Following the demise of the Caliphate and the subsequent re-emergence of Persian dynasties such as the Samanids and Buyids, Nowruz was elevated to an even more important event. The Buyids revived the ancient traditions of Sassanian times and restored many smaller celebrations that had been eliminated by the Caliphate. According to the Syrian historian Yaqut al-Hamawi, the Iranian Buyid ruler ʿAżod-od-Dawla (r. 949-83) customarily welcomed Nowruz in a majestic hall, wherein servants had placed gold and silver plates and vases full of fruit and colorful flowers. The King would sit on the royal throne (masnad), and the court astronomer came forward, kissed the ground, and congratulated him on the arrival of the New Year. The king would then summon musicians and singers, and invited his boon companions. They would gather in their assigned places and enjoy a great festive occasion.
Even the Turkic and Mongol invaders did not attempt to abolish Nowruz in favor of any other celebration. Thus, Nowruz remained as the main celebration in the Persian lands by both the officials and the people.
The festival of Nowruz is celebrated by many groups of people in the Middle East, Caucasus, Central and South Asia, but particularly by Persians and various other Iranian peoples. It is called Naw-wradz or Nuway-kāl by the Pashtuns, Navroz by Zoroastrians of the subcontinent, Nevruz in Turkic, Uyghurs who live in Northwestern China call it “Noruz”, and it is called Sultan Nevruz in Albanian. In Kurdish communities located in parts of western Iran, the holiday is referred to as Newroz, which is a variety of the Persian word Nowruz. The variety Nawroz is also an Eastern Persian word and is also used in the Persian speaking regions of Central Asia. In Pashto language it is pronounced as – “Naw-Wraz” (New Day).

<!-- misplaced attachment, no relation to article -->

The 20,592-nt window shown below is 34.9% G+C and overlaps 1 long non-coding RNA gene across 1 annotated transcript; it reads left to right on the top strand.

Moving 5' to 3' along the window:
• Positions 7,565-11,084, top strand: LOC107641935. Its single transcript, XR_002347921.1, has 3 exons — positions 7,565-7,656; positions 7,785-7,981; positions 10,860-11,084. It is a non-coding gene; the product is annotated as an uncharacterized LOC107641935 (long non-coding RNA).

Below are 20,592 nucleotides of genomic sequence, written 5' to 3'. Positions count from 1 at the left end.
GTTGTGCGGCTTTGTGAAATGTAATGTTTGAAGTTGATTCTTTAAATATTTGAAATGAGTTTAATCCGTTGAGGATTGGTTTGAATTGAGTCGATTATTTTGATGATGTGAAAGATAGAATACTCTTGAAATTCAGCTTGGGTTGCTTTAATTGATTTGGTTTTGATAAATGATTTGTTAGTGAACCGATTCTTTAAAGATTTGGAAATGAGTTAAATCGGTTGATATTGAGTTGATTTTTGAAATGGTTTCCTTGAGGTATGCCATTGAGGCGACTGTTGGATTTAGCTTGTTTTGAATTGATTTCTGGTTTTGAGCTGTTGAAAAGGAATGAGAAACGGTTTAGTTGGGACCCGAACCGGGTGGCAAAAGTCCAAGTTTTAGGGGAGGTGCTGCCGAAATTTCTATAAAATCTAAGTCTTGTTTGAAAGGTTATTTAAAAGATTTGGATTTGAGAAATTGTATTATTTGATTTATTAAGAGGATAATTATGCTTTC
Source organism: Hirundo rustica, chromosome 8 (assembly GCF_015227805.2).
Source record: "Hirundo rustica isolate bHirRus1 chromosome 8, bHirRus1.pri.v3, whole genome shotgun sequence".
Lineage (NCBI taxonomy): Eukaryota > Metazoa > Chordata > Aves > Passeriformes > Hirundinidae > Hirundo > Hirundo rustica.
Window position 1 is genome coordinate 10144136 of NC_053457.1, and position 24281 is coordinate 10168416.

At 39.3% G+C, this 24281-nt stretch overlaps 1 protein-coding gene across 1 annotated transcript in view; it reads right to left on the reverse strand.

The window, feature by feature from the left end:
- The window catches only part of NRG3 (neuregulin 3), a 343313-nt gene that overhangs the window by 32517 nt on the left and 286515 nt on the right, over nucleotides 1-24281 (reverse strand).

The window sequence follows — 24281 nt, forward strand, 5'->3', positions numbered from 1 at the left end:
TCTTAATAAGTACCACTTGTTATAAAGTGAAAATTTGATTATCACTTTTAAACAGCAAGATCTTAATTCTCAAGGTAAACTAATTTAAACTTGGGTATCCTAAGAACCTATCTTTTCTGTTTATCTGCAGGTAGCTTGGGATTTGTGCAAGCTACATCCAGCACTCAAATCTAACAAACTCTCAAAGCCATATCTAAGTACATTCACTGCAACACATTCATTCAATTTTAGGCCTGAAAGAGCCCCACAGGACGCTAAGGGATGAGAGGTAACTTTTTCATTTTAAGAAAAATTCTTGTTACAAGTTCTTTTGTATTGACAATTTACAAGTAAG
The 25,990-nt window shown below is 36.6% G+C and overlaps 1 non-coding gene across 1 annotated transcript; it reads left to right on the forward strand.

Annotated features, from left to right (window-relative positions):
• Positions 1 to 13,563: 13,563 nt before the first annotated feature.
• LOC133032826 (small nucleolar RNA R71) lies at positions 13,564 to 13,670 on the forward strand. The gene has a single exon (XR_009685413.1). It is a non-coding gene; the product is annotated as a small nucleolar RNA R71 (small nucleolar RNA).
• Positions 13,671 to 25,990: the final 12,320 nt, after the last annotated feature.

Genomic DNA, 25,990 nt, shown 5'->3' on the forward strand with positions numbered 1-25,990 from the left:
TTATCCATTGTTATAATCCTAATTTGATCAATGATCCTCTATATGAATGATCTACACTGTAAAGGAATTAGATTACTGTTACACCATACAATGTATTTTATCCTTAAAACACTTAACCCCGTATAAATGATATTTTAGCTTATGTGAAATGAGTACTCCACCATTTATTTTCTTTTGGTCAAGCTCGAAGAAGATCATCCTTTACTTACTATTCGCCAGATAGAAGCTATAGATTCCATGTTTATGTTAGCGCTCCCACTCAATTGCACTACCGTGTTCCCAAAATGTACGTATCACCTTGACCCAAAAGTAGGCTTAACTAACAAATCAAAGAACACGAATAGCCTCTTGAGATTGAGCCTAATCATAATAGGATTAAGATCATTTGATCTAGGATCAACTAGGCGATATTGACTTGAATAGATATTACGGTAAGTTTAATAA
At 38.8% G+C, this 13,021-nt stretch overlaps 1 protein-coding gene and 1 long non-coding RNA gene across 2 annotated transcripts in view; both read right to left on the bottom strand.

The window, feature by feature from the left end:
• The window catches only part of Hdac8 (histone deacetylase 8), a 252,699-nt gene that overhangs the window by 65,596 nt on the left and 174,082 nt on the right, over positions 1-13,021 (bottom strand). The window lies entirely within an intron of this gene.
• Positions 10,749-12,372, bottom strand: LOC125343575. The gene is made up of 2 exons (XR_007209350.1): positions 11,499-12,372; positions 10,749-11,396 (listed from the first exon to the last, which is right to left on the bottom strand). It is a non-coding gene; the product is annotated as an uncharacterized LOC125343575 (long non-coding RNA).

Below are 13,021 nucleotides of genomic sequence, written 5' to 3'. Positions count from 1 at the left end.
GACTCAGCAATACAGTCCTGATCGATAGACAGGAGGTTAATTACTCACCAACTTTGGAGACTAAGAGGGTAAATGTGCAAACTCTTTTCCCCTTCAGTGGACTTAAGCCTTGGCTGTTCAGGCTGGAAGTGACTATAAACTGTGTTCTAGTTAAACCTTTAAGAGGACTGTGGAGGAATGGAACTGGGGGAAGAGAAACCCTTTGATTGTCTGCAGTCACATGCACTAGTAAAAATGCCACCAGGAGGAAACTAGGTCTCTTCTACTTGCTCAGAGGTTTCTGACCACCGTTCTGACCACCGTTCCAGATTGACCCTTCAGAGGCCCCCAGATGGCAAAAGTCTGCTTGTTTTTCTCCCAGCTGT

Nowruz Around the world
Nowruz is celebrated in the Middle East, the Caucasus, Central Asia, the Black Sea basin, the Balkans, and by Iranians worldwide. It is a public holiday in Iran, Iraq, Georgia, Afghanistan, Azerbaijan, Tajikistan, Turkmenistan, Albania, Kosovo, Uzbekistan, and Kyrgyzstan. Also the Canadian parliament by unanimous consent, has passed a bill to add Nowruz to the national calendar of Canada, on March 30, 2009.
In Albania Sultan Nevruz is celebrated as a mainly mystical day by the Bektashi sect, and there are special ceremonies in the Tekke led by the clergy and large meals are served there. They celebrate this day as the birthday of Ali. Also all Albanians celebrate a secular version of Nowruz, called Spring Day. Nowruz is also celebrated by Kurdish people in Iraq and Turkey as well as by the Parsis in the Indian subcontinent.
Other notable celebrations take place by Iranians around the world, such as Los Angeles, Toronto, Cologne and in United Kingdom, mainly in London. But because Los Angeles is prone to devastating fires, there are very strict fire codes in the city. No fires are allowed even on one’s own property. Usually, Iranians living in Southern California go to the beaches to celebrate the event where it is permissible to build fires. On 15 March 2010, The United States House of Representatives passed The Nowruz Resolution (H.Res. 267), by a 384–2 vote, “Recognizing the cultural and historical significance of Nowruz, … .”.